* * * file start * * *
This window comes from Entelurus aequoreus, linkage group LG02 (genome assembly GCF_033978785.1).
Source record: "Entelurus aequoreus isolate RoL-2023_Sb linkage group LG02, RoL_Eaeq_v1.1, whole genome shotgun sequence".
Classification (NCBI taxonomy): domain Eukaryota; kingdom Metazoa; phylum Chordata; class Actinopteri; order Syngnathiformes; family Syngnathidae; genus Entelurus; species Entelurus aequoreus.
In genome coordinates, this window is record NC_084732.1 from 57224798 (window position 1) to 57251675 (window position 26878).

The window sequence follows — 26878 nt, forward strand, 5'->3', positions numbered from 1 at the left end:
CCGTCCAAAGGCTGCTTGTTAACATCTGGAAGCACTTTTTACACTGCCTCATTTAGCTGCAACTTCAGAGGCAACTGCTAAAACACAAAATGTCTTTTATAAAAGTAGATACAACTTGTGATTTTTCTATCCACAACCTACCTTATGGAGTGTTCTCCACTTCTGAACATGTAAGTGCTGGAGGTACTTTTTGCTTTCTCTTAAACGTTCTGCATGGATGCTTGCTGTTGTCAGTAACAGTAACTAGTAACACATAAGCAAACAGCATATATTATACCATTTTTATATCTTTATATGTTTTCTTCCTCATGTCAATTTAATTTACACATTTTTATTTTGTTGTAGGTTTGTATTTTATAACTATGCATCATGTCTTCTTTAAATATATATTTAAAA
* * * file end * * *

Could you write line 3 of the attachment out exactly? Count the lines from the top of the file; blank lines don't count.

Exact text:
Classification (NCBI taxonomy): domain Eukaryota; kingdom Metazoa; phylum Chordata; class Actinopteri; order Syngnathiformes; family Syngnathidae; genus Entelurus; species Entelurus aequoreus.